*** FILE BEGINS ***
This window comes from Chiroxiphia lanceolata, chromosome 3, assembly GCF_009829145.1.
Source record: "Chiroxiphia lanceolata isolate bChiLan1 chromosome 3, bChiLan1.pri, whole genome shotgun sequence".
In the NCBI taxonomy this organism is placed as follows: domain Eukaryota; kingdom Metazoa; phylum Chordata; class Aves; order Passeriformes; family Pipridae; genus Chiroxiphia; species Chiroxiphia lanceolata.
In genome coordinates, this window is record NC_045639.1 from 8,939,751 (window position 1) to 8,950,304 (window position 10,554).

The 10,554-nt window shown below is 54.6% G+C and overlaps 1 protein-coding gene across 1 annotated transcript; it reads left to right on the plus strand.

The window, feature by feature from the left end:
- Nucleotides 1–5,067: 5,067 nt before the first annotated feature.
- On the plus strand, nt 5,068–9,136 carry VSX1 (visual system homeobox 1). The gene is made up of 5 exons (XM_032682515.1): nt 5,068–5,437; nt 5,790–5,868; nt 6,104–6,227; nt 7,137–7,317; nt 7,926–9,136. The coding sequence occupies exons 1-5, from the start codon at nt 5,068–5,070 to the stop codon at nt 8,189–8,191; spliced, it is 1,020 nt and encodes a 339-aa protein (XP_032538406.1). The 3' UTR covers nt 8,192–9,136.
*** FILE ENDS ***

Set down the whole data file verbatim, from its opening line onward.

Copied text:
This window comes from Chiroxiphia lanceolata, chromosome 3, assembly GCF_009829145.1.
Source record: "Chiroxiphia lanceolata isolate bChiLan1 chromosome 3, bChiLan1.pri, whole genome shotgun sequence".
In the NCBI taxonomy this organism is placed as follows: domain Eukaryota; kingdom Metazoa; phylum Chordata; class Aves; order Passeriformes; family Pipridae; genus Chiroxiphia; species Chiroxiphia lanceolata.
In genome coordinates, this window is record NC_045639.1 from 8,939,751 (window position 1) to 8,950,304 (window position 10,554).

The 10,554-nt window shown below is 54.6% G+C and overlaps 1 protein-coding gene across 1 annotated transcript; it reads left to right on the plus strand.

The window, feature by feature from the left end:
- Nucleotides 1–5,067: 5,067 nt before the first annotated feature.
- On the plus strand, nt 5,068–9,136 carry VSX1 (visual system homeobox 1). The gene is made up of 5 exons (XM_032682515.1): nt 5,068–5,437; nt 5,790–5,868; nt 6,104–6,227; nt 7,137–7,317; nt 7,926–9,136. The coding sequence occupies exons 1-5, from the start codon at nt 5,068–5,070 to the stop codon at nt 8,189–8,191; spliced, it is 1,020 nt and encodes a 339-aa protein (XP_032538406.1). The 3' UTR covers nt 8,192–9,136.